- What other names is Pellitory-of-the-wall known by?
- What is Pellitory-of-the-wall?
- How does Pellitory-of-the-wall work?
- Are there safety concerns?
- Dosing considerations for Pellitory-of-the-wall.
Casse-Pierre, Casse-Pierres, Espargoule, Gamberoussette, Herbe à Bouteille, Herbe au Verre, Lichwort, Pariétaire, Pariétaire Officinale, Parietaria, Parietaria officinalis, Passe-Muraille, Pellitory of the Wall, Perce-Muraille.
Pellitory-of-the-wall is a plant. Its name comes from its habit of growing in old walls and dry, stony areas. The parts of the plant that grow above the ground are used to make medicine.
People take pellitory-of-the-wall for fluid retention, constipation, and cough. They also take it for a variety of urinary tract disorders including urinary tract infections (UTIs), kidney pain, and kidney stones.
Sometimes people apply pellitory-of-the-wall directly to the skin for treating burns and wounds.
Be careful not to confuse pellitory-of-the-wall with pellitory, which is a different plant.
Insufficient Evidence to Rate Effectiveness for...
- Fluid retention.
- Urinary tract infections (UTIs).
- Kidney pain.
- Kidney stones.
- Other conditions.
There isn't enough information to know how pellitory-of-the-wall might work.
Pellitory-of-the-wall might be safe for most people to take by mouth, but the possible side effects of pellitory-of-the-wall are not known.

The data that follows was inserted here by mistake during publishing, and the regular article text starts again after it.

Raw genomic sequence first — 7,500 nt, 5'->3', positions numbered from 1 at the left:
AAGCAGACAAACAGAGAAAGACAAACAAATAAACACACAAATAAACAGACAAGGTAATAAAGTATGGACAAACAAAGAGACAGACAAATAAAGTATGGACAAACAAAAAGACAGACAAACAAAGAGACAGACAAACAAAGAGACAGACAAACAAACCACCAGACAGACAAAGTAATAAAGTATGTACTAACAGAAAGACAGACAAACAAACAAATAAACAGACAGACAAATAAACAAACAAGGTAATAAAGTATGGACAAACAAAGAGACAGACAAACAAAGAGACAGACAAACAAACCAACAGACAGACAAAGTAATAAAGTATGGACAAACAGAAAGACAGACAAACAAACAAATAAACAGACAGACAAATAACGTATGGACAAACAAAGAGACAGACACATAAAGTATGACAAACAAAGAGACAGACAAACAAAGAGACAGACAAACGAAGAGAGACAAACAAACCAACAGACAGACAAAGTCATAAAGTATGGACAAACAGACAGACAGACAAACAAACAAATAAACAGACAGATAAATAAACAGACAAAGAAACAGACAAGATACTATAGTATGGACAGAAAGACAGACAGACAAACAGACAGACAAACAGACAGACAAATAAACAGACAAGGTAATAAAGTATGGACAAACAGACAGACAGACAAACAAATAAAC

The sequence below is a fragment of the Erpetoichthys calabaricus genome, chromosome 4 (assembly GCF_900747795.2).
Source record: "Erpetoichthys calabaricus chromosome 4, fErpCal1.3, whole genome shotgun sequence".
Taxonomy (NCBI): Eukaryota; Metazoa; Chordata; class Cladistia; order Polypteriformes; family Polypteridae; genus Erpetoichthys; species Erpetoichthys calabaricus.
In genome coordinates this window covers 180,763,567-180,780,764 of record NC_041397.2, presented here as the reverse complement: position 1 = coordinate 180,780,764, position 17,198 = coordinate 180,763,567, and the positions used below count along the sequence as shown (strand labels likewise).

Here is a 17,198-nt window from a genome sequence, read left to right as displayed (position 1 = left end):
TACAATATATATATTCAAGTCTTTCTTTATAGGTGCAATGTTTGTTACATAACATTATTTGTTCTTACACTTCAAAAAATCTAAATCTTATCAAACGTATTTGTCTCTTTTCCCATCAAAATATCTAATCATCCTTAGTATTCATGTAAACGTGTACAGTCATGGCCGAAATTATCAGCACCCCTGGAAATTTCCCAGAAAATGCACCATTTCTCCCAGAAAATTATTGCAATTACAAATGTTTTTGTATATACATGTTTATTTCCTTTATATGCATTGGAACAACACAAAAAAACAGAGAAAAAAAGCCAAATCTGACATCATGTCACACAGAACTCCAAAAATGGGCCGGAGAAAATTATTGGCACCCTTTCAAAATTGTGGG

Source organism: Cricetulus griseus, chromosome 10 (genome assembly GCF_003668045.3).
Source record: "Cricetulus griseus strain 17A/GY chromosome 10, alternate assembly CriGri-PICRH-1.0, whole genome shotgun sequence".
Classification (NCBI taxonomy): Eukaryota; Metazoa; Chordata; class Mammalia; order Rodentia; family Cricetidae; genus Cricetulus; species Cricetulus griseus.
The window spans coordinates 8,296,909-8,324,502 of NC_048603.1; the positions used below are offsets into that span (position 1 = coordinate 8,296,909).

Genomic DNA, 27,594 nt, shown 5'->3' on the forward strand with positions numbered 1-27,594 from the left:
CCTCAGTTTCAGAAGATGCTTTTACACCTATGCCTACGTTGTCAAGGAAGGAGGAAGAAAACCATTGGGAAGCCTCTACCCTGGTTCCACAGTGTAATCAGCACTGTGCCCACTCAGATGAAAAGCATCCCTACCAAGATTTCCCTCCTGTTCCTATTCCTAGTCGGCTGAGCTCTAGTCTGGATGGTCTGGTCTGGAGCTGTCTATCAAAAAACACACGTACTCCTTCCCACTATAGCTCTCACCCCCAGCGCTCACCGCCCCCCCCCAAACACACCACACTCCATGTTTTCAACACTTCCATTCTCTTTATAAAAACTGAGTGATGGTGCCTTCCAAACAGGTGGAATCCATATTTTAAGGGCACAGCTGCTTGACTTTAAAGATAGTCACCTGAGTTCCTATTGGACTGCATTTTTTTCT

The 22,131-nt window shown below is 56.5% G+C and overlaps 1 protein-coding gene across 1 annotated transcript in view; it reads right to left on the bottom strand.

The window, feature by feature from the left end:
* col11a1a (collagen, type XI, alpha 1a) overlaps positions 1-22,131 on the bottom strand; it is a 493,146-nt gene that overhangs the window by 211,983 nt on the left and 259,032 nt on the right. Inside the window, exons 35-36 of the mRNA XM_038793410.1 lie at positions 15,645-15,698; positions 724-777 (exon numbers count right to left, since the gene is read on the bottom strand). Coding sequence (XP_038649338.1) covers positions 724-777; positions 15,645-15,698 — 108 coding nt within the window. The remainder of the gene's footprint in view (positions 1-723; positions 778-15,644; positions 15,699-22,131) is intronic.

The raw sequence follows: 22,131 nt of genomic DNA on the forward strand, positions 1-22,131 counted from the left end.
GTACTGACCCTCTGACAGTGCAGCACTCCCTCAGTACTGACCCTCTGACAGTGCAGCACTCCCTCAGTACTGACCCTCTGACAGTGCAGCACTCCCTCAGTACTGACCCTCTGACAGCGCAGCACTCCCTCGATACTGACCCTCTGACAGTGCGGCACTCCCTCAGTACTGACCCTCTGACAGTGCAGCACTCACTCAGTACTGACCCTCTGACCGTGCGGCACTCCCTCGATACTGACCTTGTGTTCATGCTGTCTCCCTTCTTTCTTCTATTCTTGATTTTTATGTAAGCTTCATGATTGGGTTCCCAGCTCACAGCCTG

Special Precautions & Warnings:Pregnancy and breast-feeding: Not enough is known about the use of pellitory-of-the-wall during pregnancy and breast-feeding. Stay on the safe side and avoid use.
The appropriate dose of pellitory-of-the-wall depends on several factors such as the user's age, health, and several other conditions. At this time there is not enough scientific information to determine an appropriate range of doses for pellitory-of-the-wall. Keep in mind that natural products are not always necessarily safe and dosages can be important. Be sure to follow relevant directions on product labels and consult your pharmacist or physician or other healthcare professional before using.
Natural Medicines Comprehensive Database rates effectiveness based on scientific evidence according to the following scale: Effective, Likely Effective, Possibly Effective, Possibly Ineffective, Likely Ineffective, and Insufficient Evidence to Rate (detailed description of each of the ratings).
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Chevallier A. Encyclopedia of Herbal Medicine. 2nd ed. New York, NY: DK Publ, Inc., 2000.